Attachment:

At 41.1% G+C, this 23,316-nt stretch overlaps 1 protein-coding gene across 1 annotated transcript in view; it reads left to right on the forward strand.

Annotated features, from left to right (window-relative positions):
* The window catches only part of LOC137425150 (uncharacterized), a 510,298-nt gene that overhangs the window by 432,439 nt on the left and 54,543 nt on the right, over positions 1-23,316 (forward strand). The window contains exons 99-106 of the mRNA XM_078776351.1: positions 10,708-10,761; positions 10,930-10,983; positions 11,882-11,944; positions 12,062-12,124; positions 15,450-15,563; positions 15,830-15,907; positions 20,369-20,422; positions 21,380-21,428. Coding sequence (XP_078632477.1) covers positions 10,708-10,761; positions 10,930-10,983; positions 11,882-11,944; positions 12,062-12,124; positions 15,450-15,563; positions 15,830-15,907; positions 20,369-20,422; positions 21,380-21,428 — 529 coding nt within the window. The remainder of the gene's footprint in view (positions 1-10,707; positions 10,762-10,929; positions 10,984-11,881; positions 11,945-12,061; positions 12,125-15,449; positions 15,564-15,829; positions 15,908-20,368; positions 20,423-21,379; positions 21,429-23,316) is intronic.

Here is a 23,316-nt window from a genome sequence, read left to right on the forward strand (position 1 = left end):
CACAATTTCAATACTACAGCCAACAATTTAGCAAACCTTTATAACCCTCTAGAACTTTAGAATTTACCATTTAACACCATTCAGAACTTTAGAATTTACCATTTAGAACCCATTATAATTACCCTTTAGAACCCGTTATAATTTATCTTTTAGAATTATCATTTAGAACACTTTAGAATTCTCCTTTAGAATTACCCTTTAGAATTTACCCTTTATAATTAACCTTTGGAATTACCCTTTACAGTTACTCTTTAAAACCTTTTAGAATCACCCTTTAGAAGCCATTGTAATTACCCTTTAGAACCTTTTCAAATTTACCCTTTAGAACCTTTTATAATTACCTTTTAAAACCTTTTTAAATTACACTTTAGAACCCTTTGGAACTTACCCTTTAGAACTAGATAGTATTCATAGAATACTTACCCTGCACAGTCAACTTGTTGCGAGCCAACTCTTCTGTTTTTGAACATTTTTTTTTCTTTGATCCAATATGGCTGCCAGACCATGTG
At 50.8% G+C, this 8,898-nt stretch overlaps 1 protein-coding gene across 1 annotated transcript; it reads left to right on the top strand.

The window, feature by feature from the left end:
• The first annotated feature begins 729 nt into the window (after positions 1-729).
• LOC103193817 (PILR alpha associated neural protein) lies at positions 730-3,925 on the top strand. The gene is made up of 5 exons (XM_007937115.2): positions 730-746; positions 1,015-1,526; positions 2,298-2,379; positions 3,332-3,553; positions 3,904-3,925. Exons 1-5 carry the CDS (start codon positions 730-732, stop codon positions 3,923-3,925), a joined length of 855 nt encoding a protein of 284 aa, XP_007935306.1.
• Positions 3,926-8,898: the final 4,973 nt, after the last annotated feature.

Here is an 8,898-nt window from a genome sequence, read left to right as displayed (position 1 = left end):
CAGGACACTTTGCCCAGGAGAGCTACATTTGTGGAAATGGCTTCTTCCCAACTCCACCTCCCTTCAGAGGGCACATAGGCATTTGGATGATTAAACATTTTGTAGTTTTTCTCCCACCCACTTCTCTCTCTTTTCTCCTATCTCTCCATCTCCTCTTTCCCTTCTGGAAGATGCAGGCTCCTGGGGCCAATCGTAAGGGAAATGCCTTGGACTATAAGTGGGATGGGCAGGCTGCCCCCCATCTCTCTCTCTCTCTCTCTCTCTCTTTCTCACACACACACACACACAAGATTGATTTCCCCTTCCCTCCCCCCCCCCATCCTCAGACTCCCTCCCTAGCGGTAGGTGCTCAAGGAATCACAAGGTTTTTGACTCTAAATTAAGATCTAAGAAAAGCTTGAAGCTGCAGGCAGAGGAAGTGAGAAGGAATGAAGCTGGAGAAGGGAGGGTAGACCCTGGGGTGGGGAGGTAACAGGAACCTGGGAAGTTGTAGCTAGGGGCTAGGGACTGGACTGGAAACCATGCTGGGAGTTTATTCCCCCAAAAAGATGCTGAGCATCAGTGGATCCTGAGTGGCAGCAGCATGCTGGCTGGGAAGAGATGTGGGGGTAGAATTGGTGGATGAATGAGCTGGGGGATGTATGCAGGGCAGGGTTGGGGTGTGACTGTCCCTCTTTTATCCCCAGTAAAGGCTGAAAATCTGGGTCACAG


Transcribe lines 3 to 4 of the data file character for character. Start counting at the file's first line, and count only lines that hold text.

* The window catches only part of LOC137425150 (uncharacterized), a 510,298-nt gene that overhangs the window by 432,439 nt on the left and 54,543 nt on the right, over positions 1-23,316 (forward strand). The window contains exons 99-106 of the mRNA XM_078776351.1: positions 10,708-10,761; positions 10,930-10,983; positions 11,882-11,944; positions 12,062-12,124; positions 15,450-15,563; positions 15,830-15,907; positions 20,369-20,422; positions 21,380-21,428. Coding sequence (XP_078632477.1) covers positions 10,708-10,761; positions 10,930-10,983; positions 11,882-11,944; positions 12,062-12,124; positions 15,450-15,563; positions 15,830-15,907; positions 20,369-20,422; positions 21,380-21,428 — 529 coding nt within the window. The remainder of the gene's footprint in view (positions 1-10,707; positions 10,762-10,929; positions 10,984-11,881; positions 11,945-12,061; positions 12,125-15,449; positions 15,564-15,829; positions 15,908-20,368; positions 20,423-21,379; positions 21,429-23,316) is intronic.

Here is a 23,316-nt window from a genome sequence, read left to right on the forward strand (position 1 = left end):